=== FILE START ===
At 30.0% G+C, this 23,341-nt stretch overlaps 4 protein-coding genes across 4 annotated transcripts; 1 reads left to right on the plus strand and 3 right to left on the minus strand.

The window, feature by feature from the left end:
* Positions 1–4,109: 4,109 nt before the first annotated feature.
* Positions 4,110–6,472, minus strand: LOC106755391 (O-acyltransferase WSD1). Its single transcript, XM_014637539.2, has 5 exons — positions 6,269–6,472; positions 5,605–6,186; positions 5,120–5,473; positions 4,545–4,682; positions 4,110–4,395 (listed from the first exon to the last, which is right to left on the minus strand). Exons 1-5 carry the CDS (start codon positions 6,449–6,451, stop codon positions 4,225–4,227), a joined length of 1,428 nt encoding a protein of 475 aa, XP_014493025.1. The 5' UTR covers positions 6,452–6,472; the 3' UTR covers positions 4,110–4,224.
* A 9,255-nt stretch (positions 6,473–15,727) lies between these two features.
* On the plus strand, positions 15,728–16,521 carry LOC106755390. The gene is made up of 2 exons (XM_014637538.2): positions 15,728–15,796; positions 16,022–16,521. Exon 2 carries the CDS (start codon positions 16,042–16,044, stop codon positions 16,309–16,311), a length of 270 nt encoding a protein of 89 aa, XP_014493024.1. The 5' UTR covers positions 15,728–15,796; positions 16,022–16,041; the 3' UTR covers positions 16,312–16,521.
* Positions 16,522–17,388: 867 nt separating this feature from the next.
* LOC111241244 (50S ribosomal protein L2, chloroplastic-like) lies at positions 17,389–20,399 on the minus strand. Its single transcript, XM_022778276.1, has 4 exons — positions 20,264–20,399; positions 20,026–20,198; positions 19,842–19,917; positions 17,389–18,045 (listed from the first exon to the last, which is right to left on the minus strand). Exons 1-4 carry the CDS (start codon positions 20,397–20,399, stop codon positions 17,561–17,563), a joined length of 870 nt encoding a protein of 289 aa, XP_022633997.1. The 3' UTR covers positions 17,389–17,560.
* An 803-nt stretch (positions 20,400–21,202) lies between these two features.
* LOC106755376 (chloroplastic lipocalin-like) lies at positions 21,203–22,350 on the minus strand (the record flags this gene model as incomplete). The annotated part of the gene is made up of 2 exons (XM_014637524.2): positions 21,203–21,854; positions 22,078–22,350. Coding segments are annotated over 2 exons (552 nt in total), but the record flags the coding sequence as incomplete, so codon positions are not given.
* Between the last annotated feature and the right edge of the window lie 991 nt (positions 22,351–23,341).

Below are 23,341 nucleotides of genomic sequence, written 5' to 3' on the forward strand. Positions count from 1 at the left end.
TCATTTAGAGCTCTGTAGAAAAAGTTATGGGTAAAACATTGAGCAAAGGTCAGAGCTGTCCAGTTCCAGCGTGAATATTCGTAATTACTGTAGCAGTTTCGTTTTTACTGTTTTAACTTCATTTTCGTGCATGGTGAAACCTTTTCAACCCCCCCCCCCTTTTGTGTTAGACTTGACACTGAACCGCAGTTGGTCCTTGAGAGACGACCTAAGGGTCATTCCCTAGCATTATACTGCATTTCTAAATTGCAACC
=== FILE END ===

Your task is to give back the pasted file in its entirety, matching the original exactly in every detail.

At 30.0% G+C, this 23,341-nt stretch overlaps 4 protein-coding genes across 4 annotated transcripts; 1 reads left to right on the plus strand and 3 right to left on the minus strand.

The window, feature by feature from the left end:
* Positions 1–4,109: 4,109 nt before the first annotated feature.
* Positions 4,110–6,472, minus strand: LOC106755391 (O-acyltransferase WSD1). Its single transcript, XM_014637539.2, has 5 exons — positions 6,269–6,472; positions 5,605–6,186; positions 5,120–5,473; positions 4,545–4,682; positions 4,110–4,395 (listed from the first exon to the last, which is right to left on the minus strand). Exons 1-5 carry the CDS (start codon positions 6,449–6,451, stop codon positions 4,225–4,227), a joined length of 1,428 nt encoding a protein of 475 aa, XP_014493025.1. The 5' UTR covers positions 6,452–6,472; the 3' UTR covers positions 4,110–4,224.
* A 9,255-nt stretch (positions 6,473–15,727) lies between these two features.
* On the plus strand, positions 15,728–16,521 carry LOC106755390. The gene is made up of 2 exons (XM_014637538.2): positions 15,728–15,796; positions 16,022–16,521. Exon 2 carries the CDS (start codon positions 16,042–16,044, stop codon positions 16,309–16,311), a length of 270 nt encoding a protein of 89 aa, XP_014493024.1. The 5' UTR covers positions 15,728–15,796; positions 16,022–16,041; the 3' UTR covers positions 16,312–16,521.
* Positions 16,522–17,388: 867 nt separating this feature from the next.
* LOC111241244 (50S ribosomal protein L2, chloroplastic-like) lies at positions 17,389–20,399 on the minus strand. Its single transcript, XM_022778276.1, has 4 exons — positions 20,264–20,399; positions 20,026–20,198; positions 19,842–19,917; positions 17,389–18,045 (listed from the first exon to the last, which is right to left on the minus strand). Exons 1-4 carry the CDS (start codon positions 20,397–20,399, stop codon positions 17,561–17,563), a joined length of 870 nt encoding a protein of 289 aa, XP_022633997.1. The 3' UTR covers positions 17,389–17,560.
* An 803-nt stretch (positions 20,400–21,202) lies between these two features.
* LOC106755376 (chloroplastic lipocalin-like) lies at positions 21,203–22,350 on the minus strand (the record flags this gene model as incomplete). The annotated part of the gene is made up of 2 exons (XM_014637524.2): positions 21,203–21,854; positions 22,078–22,350. Coding segments are annotated over 2 exons (552 nt in total), but the record flags the coding sequence as incomplete, so codon positions are not given.
* Between the last annotated feature and the right edge of the window lie 991 nt (positions 22,351–23,341).

Below are 23,341 nucleotides of genomic sequence, written 5' to 3' on the forward strand. Positions count from 1 at the left end.
TCATTTAGAGCTCTGTAGAAAAAGTTATGGGTAAAACATTGAGCAAAGGTCAGAGCTGTCCAGTTCCAGCGTGAATATTCGTAATTACTGTAGCAGTTTCGTTTTTACTGTTTTAACTTCATTTTCGTGCATGGTGAAACCTTTTCAACCCCCCCCCCCTTTTGTGTTAGACTTGACACTGAACCGCAGTTGGTCCTTGAGAGACGACCTAAGGGTCATTCCCTAGCATTATACTGCATTTCTAAATTGCAACC